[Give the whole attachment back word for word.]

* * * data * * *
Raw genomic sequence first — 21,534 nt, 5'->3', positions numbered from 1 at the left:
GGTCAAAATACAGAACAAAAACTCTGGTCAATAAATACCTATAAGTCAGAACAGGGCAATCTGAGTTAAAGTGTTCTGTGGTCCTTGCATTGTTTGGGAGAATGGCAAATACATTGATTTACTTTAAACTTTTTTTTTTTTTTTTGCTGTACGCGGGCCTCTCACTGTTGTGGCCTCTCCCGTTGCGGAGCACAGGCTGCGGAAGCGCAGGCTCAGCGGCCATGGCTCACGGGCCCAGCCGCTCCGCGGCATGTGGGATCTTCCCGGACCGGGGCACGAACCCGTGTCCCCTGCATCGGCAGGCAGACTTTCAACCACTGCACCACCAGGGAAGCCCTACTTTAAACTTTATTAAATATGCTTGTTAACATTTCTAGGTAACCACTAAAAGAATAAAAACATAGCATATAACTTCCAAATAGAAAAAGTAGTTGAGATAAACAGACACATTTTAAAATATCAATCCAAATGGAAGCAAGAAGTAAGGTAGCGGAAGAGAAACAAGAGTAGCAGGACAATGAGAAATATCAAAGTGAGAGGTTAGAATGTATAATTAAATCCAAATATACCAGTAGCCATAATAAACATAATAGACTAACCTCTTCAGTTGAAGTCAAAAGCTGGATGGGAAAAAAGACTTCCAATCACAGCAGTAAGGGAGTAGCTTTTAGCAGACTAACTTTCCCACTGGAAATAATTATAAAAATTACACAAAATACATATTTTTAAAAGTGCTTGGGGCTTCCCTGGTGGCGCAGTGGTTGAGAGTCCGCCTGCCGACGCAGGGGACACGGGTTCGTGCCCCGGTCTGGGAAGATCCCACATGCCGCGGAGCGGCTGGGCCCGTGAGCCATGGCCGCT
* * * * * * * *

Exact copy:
Raw genomic sequence first — 21,534 nt, 5'->3', positions numbered from 1 at the left:
GGTCAAAATACAGAACAAAAACTCTGGTCAATAAATACCTATAAGTCAGAACAGGGCAATCTGAGTTAAAGTGTTCTGTGGTCCTTGCATTGTTTGGGAGAATGGCAAATACATTGATTTACTTTAAACTTTTTTTTTTTTTTTTGCTGTACGCGGGCCTCTCACTGTTGTGGCCTCTCCCGTTGCGGAGCACAGGCTGCGGAAGCGCAGGCTCAGCGGCCATGGCTCACGGGCCCAGCCGCTCCGCGGCATGTGGGATCTTCCCGGACCGGGGCACGAACCCGTGTCCCCTGCATCGGCAGGCAGACTTTCAACCACTGCACCACCAGGGAAGCCCTACTTTAAACTTTATTAAATATGCTTGTTAACATTTCTAGGTAACCACTAAAAGAATAAAAACATAGCATATAACTTCCAAATAGAAAAAGTAGTTGAGATAAACAGACACATTTTAAAATATCAATCCAAATGGAAGCAAGAAGTAAGGTAGCGGAAGAGAAACAAGAGTAGCAGGACAATGAGAAATATCAAAGTGAGAGGTTAGAATGTATAATTAAATCCAAATATACCAGTAGCCATAATAAACATAATAGACTAACCTCTTCAGTTGAAGTCAAAAGCTGGATGGGAAAAAAGACTTCCAATCACAGCAGTAAGGGAGTAGCTTTTAGCAGACTAACTTTCCCACTGGAAATAATTATAAAAATTACACAAAATACATATTTTTAAAAGTGCTTGGGGCTTCCCTGGTGGCGCAGTGGTTGAGAGTCCGCCTGCCGACGCAGGGGACACGGGTTCGTGCCCCGGTCTGGGAAGATCCCACATGCCGCGGAGCGGCTGGGCCCGTGAGCCATGGCCGCT